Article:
In March, Japan’s unemployment rate rose to 4.8 percent, a four-year high. To ease the competition for jobs, the government says it’s willing to pay ethnically Japanese guest workers-mostly the descendants of early 20th century Japanese emigrants to Brazil-to permanently cede their right to work in the country. The state is offering ¥300,000 (about $3,320) to the head of each household, plus ¥200,000 (about $2,909) per dependent, to cover the cost of a plane ride back to their country of origin.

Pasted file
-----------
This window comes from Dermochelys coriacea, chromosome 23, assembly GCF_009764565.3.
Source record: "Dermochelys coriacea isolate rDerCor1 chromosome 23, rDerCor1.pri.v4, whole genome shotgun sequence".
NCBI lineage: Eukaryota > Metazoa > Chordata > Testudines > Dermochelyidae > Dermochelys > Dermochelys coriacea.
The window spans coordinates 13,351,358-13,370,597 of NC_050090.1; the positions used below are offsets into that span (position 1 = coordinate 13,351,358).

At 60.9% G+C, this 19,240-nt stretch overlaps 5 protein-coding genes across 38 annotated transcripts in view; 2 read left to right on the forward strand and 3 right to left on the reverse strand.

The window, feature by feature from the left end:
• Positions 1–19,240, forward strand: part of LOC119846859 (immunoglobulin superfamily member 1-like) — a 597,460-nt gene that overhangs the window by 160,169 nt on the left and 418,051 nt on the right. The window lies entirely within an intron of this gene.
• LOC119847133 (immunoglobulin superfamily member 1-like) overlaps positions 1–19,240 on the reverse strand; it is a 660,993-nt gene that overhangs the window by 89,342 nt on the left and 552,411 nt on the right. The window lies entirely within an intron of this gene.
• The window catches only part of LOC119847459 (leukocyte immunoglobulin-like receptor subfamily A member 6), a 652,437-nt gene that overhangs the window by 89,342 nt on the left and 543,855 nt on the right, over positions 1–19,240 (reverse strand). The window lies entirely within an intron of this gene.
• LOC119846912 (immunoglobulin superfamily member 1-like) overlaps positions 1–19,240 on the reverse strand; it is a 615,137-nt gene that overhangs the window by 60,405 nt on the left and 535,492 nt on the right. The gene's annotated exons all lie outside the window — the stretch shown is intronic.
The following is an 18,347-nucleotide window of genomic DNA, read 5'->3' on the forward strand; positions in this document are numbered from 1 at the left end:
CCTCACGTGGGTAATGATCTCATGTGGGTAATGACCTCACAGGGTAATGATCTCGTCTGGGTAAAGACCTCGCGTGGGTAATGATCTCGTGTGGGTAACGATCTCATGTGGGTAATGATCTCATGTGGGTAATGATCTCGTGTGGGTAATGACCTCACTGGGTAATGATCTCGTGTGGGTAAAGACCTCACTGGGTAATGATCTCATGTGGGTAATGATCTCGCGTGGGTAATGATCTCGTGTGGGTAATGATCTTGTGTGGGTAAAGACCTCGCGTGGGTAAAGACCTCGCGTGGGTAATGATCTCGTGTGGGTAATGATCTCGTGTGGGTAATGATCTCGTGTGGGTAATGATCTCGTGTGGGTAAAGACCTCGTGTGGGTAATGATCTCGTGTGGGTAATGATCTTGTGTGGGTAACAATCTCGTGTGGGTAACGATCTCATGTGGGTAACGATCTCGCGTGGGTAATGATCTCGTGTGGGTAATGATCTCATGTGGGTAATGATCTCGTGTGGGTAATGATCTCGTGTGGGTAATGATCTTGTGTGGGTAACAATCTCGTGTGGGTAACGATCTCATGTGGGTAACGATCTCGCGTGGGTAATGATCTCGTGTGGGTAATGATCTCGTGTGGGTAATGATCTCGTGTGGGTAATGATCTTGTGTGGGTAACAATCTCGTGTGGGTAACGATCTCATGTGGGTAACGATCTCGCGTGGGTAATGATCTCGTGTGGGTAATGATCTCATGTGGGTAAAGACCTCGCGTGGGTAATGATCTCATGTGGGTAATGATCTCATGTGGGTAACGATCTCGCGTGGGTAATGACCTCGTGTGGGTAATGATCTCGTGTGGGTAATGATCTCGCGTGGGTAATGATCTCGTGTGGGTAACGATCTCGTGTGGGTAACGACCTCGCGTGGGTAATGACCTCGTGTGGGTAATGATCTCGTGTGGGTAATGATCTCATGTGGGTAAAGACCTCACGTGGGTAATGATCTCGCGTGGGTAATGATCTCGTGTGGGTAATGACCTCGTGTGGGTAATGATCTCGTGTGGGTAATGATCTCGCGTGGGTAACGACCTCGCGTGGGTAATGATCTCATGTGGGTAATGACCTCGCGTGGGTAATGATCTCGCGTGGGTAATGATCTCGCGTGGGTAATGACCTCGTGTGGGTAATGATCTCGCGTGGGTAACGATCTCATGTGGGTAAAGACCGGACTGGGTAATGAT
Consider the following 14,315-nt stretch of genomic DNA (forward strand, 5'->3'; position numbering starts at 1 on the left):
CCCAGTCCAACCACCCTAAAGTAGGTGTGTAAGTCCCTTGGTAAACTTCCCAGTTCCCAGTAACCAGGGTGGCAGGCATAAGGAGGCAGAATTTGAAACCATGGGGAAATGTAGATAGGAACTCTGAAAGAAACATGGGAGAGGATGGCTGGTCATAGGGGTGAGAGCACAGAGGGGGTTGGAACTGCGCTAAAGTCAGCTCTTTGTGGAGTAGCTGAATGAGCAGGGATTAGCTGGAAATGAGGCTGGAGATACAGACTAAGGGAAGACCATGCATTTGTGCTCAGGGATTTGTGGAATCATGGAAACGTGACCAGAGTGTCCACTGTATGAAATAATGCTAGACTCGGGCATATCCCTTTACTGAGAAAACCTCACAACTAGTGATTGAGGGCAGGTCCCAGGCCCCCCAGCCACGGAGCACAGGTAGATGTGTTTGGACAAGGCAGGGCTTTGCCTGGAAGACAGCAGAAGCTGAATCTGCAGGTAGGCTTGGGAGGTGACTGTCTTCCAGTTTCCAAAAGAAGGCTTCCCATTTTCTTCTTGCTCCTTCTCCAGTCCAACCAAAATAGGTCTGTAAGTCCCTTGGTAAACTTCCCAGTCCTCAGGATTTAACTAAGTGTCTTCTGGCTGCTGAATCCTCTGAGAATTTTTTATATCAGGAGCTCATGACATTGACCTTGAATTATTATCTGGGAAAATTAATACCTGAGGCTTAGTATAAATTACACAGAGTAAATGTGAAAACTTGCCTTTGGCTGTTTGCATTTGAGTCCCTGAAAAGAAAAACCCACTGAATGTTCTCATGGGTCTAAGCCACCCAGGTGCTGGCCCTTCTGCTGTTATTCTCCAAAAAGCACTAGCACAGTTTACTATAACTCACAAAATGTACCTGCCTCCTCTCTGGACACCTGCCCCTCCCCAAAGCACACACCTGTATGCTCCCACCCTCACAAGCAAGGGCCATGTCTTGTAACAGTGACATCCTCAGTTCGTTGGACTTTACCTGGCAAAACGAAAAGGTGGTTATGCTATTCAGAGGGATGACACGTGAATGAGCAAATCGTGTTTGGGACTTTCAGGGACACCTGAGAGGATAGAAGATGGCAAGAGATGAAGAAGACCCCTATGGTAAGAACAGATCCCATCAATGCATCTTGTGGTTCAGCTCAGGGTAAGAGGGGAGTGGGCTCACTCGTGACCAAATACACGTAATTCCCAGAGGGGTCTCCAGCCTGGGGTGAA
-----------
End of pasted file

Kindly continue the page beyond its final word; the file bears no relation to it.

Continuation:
The plan is unusual, but it isn’t unique. Spain, with an unemployment rate of 17.4 percent, has adopted a similar program, though participating immigrants there can return to the country to work after three years. And in February, the Czech Republic established a $3.2 million program to purchase one-way tickets for foreigners who can prove they have been laid off and can’t find a job. In Ireland, some political parties are proposing a plan to give unemployed foreigners six months’ benefits if they promise to leave the country.